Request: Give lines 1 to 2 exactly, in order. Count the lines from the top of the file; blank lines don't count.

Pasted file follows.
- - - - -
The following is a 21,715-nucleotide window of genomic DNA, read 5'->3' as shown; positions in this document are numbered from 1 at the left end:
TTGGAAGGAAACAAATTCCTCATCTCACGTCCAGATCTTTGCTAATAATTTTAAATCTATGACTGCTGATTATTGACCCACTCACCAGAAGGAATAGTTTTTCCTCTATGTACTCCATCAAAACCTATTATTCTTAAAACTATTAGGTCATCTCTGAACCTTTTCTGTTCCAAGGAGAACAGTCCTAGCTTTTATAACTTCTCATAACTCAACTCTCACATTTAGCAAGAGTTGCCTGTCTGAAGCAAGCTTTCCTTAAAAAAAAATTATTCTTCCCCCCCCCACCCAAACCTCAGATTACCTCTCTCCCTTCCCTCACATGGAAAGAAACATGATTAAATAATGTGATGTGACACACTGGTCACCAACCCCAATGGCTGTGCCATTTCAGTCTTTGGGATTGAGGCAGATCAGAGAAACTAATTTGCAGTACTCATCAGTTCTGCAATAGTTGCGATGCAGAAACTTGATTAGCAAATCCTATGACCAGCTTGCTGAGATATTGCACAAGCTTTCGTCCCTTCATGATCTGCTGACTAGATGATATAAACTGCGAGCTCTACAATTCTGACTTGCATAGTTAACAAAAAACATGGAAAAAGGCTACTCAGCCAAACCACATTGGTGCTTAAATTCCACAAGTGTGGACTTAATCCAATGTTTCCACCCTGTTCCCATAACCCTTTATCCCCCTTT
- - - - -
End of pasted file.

The following is a 21,715-nucleotide window of genomic DNA, read 5'->3' as shown; positions in this document are numbered from 1 at the left end:
TTGGAAGGAAACAAATTCCTCATCTCACGTCCAGATCTTTGCTAATAATTTTAAATCTATGACTGCTGATTATTGACCCACTCACCAGAAGGAATAGTTTTTCCTCTATGTACTCCATCAAAACCTATTATTCTTAAAACTATTAGGTCATCTCTGAACCTTTTCTGTTCCAAGGAGAACAGTCCTAGCTTTTATAACTTCTCATAACTCAACTCTCACATTTAGCAAGAGTTGCCTGTCTGAAGCAAGCTTTCCTTAAAAAAAAATTATTCTTCCCCCCCCCACCCAAACCTCAGATTACCTCTCTCCCTTCCCTCACATGGAAAGAAACATGATTAAATAATGTGATGTGACACACTGGTCACCAACCCCAATGGCTGTGCCATTTCAGTCTTTGGGATTGAGGCAGATCAGAGAAACTAATTTGCAGTACTCATCAGTTCTGCAATAGTTGCGATGCAGAAACTTGATTAGCAAATCCTATGACCAGCTTGCTGAGATATTGCACAAGCTTTCGTCCCTTCATGATCTGCTGACTAGATGATATAAACTGCGAGCTCTACAATTCTGACTTGCATAGTTAACAAAAAACATGGAAAAAGGCTACTCAGCCAAACCACATTGGTGCTTAAATTCCACAAGTGTGGACTTAATCCAATGTTTCCACCCTGTTCCCATAACCCTTTATCCCCCTTT